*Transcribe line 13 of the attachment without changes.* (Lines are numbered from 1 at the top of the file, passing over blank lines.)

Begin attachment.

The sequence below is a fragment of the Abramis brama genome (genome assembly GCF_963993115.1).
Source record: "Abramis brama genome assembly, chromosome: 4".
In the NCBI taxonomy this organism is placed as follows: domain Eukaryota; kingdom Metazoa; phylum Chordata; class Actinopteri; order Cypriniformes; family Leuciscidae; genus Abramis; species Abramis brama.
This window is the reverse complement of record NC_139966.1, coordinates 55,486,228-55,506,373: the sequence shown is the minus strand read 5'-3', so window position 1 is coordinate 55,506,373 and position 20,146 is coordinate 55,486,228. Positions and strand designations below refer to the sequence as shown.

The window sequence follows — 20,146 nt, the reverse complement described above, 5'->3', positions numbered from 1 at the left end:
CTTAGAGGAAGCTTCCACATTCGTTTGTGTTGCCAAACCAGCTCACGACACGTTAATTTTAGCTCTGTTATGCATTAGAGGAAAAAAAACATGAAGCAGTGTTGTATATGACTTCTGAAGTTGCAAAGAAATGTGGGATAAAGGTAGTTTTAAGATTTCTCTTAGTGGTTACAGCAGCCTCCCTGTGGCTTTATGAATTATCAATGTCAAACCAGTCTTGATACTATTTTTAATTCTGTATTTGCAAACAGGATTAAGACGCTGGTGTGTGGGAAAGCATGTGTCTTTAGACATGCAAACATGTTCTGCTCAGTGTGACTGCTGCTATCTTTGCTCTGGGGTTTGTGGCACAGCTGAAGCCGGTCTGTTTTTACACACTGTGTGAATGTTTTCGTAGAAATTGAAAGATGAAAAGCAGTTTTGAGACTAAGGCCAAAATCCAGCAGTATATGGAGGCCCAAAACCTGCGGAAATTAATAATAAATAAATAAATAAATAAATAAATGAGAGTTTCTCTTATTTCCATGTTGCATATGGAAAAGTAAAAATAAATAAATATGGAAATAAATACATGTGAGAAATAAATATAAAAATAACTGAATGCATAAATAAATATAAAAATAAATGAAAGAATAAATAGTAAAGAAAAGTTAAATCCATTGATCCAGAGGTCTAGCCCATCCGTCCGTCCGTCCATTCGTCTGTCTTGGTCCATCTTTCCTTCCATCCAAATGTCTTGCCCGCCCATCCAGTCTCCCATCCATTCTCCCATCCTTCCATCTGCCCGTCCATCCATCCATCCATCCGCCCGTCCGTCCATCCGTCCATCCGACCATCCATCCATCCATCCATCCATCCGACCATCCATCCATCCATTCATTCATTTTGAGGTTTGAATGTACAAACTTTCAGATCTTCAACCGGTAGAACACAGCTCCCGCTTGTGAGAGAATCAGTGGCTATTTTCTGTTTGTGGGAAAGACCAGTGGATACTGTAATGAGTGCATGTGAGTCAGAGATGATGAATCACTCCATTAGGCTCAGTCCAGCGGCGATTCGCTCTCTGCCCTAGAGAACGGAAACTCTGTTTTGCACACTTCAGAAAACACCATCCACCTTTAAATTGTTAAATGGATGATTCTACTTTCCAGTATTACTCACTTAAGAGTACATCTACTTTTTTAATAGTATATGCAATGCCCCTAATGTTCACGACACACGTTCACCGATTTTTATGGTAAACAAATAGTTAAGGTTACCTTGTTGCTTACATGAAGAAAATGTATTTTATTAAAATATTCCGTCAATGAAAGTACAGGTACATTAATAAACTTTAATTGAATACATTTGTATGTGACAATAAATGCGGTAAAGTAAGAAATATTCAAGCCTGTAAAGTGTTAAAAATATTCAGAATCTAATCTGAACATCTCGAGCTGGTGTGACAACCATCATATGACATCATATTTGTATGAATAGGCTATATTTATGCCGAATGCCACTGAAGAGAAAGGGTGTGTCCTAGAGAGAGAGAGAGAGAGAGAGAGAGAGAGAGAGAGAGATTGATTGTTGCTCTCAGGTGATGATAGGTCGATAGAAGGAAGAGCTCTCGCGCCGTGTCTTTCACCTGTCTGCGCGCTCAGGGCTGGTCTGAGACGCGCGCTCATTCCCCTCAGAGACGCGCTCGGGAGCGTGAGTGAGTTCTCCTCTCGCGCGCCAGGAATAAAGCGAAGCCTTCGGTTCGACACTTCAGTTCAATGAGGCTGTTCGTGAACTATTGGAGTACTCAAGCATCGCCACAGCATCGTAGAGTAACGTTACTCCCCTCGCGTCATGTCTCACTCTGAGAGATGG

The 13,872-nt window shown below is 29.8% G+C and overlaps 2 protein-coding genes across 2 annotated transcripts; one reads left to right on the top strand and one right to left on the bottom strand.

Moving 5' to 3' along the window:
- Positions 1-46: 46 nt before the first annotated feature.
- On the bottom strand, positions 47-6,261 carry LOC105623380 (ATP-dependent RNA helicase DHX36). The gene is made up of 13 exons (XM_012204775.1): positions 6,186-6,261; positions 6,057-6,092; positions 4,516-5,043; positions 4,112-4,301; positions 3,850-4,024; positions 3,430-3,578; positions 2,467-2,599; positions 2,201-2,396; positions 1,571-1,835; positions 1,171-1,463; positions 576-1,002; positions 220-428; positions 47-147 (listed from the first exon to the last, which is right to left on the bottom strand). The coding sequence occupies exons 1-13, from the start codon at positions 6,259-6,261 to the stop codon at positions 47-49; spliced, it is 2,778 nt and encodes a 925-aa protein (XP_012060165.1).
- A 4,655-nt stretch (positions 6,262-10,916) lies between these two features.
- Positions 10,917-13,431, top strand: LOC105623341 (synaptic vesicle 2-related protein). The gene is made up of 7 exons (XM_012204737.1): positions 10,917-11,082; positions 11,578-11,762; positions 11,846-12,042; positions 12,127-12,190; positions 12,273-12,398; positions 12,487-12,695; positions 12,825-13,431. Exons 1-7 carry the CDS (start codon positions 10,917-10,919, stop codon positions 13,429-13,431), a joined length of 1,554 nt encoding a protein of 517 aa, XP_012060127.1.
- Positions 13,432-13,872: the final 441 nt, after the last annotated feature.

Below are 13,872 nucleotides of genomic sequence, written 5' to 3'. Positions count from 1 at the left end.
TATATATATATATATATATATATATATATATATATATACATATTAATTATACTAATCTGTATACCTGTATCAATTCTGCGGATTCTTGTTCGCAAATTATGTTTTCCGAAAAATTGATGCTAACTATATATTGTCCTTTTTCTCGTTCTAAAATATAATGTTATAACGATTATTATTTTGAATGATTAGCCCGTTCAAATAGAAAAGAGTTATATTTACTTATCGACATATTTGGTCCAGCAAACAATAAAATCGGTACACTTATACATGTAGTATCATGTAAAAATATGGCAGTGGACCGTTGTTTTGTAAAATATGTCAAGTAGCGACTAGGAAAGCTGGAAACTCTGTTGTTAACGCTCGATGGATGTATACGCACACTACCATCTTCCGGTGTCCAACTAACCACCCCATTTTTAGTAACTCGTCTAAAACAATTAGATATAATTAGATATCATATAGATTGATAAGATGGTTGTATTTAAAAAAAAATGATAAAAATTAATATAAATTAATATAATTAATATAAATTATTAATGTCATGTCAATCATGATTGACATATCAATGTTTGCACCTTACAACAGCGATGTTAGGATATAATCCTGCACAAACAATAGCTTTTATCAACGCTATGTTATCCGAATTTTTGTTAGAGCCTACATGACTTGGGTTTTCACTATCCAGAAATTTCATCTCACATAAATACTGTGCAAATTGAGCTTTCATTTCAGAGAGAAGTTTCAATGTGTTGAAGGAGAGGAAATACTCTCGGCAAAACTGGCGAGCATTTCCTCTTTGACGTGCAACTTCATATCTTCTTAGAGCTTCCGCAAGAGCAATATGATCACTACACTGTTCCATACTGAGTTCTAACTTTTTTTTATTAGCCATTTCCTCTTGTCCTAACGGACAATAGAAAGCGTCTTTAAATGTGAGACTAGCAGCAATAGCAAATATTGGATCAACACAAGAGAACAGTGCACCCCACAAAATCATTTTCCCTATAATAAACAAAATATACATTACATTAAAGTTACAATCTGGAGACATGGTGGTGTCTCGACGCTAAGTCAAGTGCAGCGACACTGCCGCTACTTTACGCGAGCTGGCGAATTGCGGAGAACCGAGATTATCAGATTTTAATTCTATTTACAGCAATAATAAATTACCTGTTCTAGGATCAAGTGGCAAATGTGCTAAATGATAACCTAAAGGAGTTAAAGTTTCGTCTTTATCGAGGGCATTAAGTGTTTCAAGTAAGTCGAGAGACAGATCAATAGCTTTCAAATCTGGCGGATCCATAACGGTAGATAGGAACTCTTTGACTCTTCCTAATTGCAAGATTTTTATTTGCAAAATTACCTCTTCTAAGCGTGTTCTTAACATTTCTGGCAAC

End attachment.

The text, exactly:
- Positions 13,432-13,872: the final 441 nt, after the last annotated feature.